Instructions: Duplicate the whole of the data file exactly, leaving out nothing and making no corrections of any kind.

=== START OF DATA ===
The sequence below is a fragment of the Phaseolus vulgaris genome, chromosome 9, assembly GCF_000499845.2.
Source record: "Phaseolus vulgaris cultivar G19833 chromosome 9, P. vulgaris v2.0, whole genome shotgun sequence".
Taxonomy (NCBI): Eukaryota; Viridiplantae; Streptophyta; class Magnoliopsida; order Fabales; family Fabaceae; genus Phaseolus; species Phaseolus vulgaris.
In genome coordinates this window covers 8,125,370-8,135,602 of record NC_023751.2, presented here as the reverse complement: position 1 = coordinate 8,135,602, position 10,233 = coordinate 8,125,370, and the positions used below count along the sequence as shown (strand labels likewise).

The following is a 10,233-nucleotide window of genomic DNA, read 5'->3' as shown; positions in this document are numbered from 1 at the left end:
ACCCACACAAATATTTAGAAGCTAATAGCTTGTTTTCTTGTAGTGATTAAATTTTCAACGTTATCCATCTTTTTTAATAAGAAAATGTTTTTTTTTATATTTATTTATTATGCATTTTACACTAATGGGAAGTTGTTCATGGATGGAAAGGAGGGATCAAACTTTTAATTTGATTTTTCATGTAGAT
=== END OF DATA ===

The sequence below is a fragment of the Phaseolus vulgaris genome, chromosome 9, assembly GCF_000499845.2.
Source record: "Phaseolus vulgaris cultivar G19833 chromosome 9, P. vulgaris v2.0, whole genome shotgun sequence".
Taxonomy (NCBI): Eukaryota; Viridiplantae; Streptophyta; class Magnoliopsida; order Fabales; family Fabaceae; genus Phaseolus; species Phaseolus vulgaris.
In genome coordinates this window covers 8,125,370-8,135,602 of record NC_023751.2, presented here as the reverse complement: position 1 = coordinate 8,135,602, position 10,233 = coordinate 8,125,370, and the positions used below count along the sequence as shown (strand labels likewise).

The following is a 10,233-nucleotide window of genomic DNA, read 5'->3' as shown; positions in this document are numbered from 1 at the left end:
ACCCACACAAATATTTAGAAGCTAATAGCTTGTTTTCTTGTAGTGATTAAATTTTCAACGTTATCCATCTTTTTTAATAAGAAAATGTTTTTTTTTATATTTATTTATTATGCATTTTACACTAATGGGAAGTTGTTCATGGATGGAAAGGAGGGATCAAACTTTTAATTTGATTTTTCATGTAGAT